Pediatric patients with pseudomyopia are more likely to develop myopia compared with children who do not have pseudomyopia, according to research published in the British Journal of Ophthalmology.
Researchers conducted a population-based, prospective cohort study to investigate whether pseudomyopia (spherical equivalent [SE] ≤-0.50 diopters (D) before cycloplegia and >-0.50D after cycloplegia) is an independent risk factor for myopia onset. The team included 2328 children without myopia (baseline age, 4-17 years) who underwent biomicroscopic and uncorrected distance visual acuity measurements at baseline and 6 months. Children who were older than 7 years also underwent accommodative function assessment.
During the 6-month follow-up period, 21.1% of eyes with pseudomyopia developed myopia compared with 3.8% of eyes without the condition. Pseudomyopia was an independent risk factor for developing myopia (relative risk [RR], 2.52; 95% CI, 1.86-3.42), the report shows. Stratified according to age, children aged 8 to 10 years with pseudomyopia had a 3.33 times risk of developing myopia (95%CI, 2.13-5.23; P <.001), which increased to a 4.07 times risk in children aged 11 to 13 years (95% CI, 1.85-8.94; P <.001).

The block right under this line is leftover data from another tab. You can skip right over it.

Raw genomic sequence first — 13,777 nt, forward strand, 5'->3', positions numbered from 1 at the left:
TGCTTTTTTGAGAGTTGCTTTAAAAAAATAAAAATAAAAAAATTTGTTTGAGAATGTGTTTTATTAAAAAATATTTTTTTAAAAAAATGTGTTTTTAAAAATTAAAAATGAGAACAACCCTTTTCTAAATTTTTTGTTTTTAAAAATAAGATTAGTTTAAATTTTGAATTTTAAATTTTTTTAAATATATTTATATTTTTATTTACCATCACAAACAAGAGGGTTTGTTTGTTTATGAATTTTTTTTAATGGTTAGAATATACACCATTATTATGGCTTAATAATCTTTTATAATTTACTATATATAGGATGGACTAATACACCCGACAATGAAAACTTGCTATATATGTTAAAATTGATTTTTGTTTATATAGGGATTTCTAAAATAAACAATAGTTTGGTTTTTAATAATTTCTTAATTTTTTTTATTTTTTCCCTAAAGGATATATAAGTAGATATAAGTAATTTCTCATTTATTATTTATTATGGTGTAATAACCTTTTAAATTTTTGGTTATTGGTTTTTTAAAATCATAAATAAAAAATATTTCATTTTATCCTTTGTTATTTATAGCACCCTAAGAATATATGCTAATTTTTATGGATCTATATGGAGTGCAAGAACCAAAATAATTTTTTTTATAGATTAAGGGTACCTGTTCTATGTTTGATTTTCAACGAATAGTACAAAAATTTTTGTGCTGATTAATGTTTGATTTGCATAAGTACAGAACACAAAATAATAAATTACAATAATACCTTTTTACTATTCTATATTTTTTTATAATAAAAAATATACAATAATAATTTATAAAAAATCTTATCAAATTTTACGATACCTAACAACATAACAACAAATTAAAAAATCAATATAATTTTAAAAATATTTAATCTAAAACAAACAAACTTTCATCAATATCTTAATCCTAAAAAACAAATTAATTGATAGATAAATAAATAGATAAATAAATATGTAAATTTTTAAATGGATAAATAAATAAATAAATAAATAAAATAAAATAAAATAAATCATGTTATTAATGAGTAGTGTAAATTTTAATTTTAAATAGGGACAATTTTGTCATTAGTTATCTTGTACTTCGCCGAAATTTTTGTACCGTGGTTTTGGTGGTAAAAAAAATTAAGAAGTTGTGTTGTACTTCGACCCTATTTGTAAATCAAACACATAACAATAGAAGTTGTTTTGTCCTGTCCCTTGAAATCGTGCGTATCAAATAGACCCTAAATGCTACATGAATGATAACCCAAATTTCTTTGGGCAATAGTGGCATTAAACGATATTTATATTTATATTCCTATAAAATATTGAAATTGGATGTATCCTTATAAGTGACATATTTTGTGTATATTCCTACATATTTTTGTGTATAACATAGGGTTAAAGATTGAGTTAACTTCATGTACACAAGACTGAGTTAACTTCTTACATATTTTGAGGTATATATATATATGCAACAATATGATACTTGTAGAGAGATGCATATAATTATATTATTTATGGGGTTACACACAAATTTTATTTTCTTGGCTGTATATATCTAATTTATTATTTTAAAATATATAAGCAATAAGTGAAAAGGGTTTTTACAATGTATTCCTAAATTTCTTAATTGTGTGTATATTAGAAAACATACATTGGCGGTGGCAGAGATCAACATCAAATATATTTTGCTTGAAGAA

Among participants with pseudomyopia, more cycloplegic SE, a smaller difference between cycloplegic and non cycloplegic SE, and higher binocular amplitude of accommodation exacerbated myopia development risk (P <.001 for all).
“Despite the fact that we identify pseudomyopia as an independent risk factor for myopia onset, clinicians should envisage that the children, once they are in premyopia status, are at significantly increased risk of developing myopia, and thus all prophylactic measures should be adopted, for example, outdoor time intervention,” the study authors suggest.
Study limitations include a short follow-up period, potential overestimation of the accommodative amplitude with the push-up test, potential recall bias for reporting outdoor activity and near work times, and the inclusion of children from only 1 geographic province.
Sun W, Yu M, Wu J, et al. Pseudomyopia as an independent risk factor for myopia onset: a prospective cohort study among school-aged children. Br J Ophthalmol. Published online August 4, 2023. doi:10.1136/bjo-2022-322330